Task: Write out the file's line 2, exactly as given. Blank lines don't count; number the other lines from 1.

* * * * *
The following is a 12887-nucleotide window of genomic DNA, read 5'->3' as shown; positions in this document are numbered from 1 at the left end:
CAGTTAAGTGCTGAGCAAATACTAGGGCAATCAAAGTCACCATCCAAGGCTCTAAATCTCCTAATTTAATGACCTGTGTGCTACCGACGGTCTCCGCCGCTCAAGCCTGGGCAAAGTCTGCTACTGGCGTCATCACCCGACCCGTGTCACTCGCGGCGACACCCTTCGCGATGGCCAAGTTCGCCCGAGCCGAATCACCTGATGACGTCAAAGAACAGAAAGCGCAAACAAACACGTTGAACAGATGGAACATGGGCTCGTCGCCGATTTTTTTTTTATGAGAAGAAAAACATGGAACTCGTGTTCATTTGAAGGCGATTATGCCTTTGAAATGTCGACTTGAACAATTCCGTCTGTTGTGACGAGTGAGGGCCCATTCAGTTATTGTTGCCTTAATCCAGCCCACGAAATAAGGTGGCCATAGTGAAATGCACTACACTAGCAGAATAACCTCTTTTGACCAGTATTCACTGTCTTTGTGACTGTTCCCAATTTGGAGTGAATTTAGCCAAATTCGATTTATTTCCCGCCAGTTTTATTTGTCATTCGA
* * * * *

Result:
CAGTTAAGTGCTGAGCAAATACTAGGGCAATCAAAGTCACCATCCAAGGCTCTAAATCTCCTAATTTAATGACCTGTGTGCTACCGACGGTCTCCGCCGCTCAAGCCTGGGCAAAGTCTGCTACTGGCGTCATCACCCGACCCGTGTCACTCGCGGCGACACCCTTCGCGATGGCCAAGTTCGCCCGAGCCGAATCACCTGATGACGTCAAAGAACAGAAAGCGCAAACAAACACGTTGAACAGATGGAACATGGGCTCGTCGCCGATTTTTTTTTTATGAGAAGAAAAACATGGAACTCGTGTTCATTTGAAGGCGATTATGCCTTTGAAATGTCGACTTGAACAATTCCGTCTGTTGTGACGAGTGAGGGCCCATTCAGTTATTGTTGCCTTAATCCAGCCCACGAAATAAGGTGGCCATAGTGAAATGCACTACACTAGCAGAATAACCTCTTTTGACCAGTATTCACTGTCTTTGTGACTGTTCCCAATTTGGAGTGAATTTAGCCAAATTCGATTTATTTCCCGCCAGTTTTATTTGTCATTCGA